The ruling Justice and Development Party (AK Party) is planning to focus on work to be undertaken in order to boost Turkey's development and security in the post-local election period.
Speaking after a party camp concluded over the weekend to assess the election results in Ankara, AK Party spokesman Ömer Çelik told reporters on Tuesday that the government has an uninterrupted 4.5-year period to realize numerous goals as there are no elections in this time.
Commenting on the activities at the camp, Çelik underlined that the gathering of all party members has been productive and they had the opportunity to listen to the views of mayors on the districts they govern, adding that the camp was especially important to carve out a road map for the upcoming period.
Pointing out that they will also hold other similar meetings, Çelik stressed that the party's deputies, youth and women's branches will gather after the Ramadan holiday in a meeting with the same format. Over the weekend, the AK Party discussed election results, the objection process and why in some metropolitan cities the party's votes decreased. The three-day camp saw the attendance of members of the Central Decision and Administrative Board (MKYK) and the Central Executive Board (MYK), the women's and youth branches of the party, provincial, district and town mayors, members of the Cabinet and provincial heads of city councils. The party is expected to focus on actions to drive Turkey forward in the uninterrupted period as also stated by President Recep Tayyip Erdoğan. He previously said that they will focus on the true agenda of the country, which is first and foremost the economy and security. Following the March 31 municipal elections, Turkey will not hold any other elections for a period of 4.5 years.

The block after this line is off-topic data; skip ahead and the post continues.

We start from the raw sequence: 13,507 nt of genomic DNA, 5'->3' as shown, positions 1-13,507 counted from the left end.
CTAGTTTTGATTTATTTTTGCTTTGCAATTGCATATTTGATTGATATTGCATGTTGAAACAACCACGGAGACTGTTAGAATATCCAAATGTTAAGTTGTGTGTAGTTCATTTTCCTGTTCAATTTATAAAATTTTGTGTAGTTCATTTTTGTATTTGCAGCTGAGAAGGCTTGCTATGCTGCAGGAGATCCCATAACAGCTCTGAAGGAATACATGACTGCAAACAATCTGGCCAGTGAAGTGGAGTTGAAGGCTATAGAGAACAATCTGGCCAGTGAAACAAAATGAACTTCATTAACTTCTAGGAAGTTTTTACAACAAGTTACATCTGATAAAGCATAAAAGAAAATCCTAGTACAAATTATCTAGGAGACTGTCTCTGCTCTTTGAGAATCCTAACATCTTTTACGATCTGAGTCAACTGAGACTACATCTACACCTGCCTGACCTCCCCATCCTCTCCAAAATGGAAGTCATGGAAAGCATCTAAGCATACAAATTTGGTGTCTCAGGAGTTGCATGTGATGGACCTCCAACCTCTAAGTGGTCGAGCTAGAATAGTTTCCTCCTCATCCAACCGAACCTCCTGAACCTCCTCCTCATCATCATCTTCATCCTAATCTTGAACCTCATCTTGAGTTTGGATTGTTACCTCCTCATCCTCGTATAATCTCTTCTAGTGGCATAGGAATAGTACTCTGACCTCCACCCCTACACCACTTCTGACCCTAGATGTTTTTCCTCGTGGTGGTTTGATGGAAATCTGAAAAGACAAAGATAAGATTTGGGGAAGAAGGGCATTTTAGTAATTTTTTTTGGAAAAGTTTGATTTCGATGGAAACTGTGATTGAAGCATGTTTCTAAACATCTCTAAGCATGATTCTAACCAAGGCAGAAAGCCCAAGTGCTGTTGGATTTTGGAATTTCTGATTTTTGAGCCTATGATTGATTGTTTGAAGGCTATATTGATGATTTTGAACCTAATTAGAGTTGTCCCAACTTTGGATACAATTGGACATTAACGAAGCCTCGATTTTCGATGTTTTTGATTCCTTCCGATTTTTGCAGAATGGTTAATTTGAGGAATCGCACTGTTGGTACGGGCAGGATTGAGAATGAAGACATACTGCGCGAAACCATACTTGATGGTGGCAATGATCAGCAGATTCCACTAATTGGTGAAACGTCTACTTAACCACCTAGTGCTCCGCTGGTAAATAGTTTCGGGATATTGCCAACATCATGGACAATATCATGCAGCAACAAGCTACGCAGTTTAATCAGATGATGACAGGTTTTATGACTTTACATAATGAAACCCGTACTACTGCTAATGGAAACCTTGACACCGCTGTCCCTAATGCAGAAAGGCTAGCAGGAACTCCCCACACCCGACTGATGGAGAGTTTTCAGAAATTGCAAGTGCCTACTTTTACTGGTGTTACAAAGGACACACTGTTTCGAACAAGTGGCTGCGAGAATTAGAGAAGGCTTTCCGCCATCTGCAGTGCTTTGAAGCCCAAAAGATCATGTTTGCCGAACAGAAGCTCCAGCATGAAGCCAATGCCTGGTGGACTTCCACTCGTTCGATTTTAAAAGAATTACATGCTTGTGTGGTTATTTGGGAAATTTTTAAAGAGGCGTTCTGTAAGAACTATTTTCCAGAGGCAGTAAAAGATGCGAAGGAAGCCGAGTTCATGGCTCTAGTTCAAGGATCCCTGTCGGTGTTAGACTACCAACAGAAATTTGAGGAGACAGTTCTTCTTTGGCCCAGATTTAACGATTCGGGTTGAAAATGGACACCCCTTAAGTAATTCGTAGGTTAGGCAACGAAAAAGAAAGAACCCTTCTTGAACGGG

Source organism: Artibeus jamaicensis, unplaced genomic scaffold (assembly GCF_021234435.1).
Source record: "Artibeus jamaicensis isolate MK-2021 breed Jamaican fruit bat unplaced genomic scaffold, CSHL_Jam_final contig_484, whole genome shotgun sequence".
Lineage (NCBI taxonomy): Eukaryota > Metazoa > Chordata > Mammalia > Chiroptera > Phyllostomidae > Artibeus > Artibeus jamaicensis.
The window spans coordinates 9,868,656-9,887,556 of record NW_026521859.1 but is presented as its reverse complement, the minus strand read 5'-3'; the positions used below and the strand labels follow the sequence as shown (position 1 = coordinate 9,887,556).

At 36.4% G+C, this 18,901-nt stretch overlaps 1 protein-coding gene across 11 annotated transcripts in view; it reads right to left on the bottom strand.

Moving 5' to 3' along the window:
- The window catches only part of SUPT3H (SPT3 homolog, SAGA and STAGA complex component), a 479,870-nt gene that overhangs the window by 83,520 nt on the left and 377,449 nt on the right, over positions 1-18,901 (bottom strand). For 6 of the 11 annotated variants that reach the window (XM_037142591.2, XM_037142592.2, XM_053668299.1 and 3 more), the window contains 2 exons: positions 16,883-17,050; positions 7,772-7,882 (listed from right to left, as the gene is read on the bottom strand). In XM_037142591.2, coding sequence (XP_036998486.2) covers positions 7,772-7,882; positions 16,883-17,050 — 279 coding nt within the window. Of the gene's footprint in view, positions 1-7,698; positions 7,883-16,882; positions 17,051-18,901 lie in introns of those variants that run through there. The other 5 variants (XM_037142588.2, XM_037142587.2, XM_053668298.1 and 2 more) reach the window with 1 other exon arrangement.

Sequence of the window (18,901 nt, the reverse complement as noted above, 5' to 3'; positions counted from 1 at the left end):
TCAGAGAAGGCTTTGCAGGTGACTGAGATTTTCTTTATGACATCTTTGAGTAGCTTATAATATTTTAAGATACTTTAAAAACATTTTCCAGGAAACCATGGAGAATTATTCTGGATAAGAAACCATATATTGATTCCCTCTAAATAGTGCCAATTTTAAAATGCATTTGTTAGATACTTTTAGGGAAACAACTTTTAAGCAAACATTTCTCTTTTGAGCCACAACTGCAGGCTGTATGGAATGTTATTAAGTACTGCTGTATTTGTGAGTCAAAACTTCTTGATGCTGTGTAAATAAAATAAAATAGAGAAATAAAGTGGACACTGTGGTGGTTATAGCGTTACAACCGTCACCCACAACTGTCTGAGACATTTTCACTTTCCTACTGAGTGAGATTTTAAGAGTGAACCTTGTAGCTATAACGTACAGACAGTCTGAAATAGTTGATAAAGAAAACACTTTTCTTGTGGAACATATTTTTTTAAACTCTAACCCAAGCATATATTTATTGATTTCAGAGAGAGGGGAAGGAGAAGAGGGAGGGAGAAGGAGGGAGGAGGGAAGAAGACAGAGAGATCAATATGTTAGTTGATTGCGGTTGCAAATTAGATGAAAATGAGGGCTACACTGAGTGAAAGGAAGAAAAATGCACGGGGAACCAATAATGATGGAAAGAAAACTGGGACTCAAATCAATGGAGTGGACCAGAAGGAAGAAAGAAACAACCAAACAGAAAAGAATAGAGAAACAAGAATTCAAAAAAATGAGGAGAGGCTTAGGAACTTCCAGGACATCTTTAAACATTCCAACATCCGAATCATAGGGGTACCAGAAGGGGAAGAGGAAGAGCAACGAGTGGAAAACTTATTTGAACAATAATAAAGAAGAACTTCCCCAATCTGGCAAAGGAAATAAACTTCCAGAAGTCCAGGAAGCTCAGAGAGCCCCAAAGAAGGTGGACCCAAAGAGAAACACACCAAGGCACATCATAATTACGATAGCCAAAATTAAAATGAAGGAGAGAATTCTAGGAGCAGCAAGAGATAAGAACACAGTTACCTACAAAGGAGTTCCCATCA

This period is seen as a great opportunity for the implementation of reforms, the leading representatives of the business world reckon, while underlining that these reforms will help the Turkish economy maintain its growth momentum and move away from fragility.
Touching upon remarks of the main opposition Republican People's Party's (CHP) incumbent Chairman Kemal Kılıçdaroğlu referring to judges of the Supreme Election Council (YSK) as "slaves," Çelik said that even though they did not like the decision of the YSK, they should respect it in line with the rule of law.
The March 31 local elections in Istanbul, where Nation Alliance candidate CHP's Ekrem İmamoğlu was awarded the certificate of the election with only a 13,729 vote difference, were followed by lengthy discussions and objections by parties demanding a do-over election due to irregularities and unlawfulness in the elections.
While the AK Party submitted an extraordinary objection to the YSK two weeks ago to cancel and redo the municipal election in Istanbul, the CHP has been opposing any re-evaluation of the votes despite the irregularities.
The AK Party's extraordinary objection concerned four categories: Irregularities in the vote count sheets, serious discrepancies between the number of registered voters and the number of voting ballots, some balloting committee chairmen and members not being government employees as required by law and the participation of ineligible voters in the polls, which they state as higher than the vote difference between the CHP's İmamoğlu and AK Party's Binali Yıldırım.
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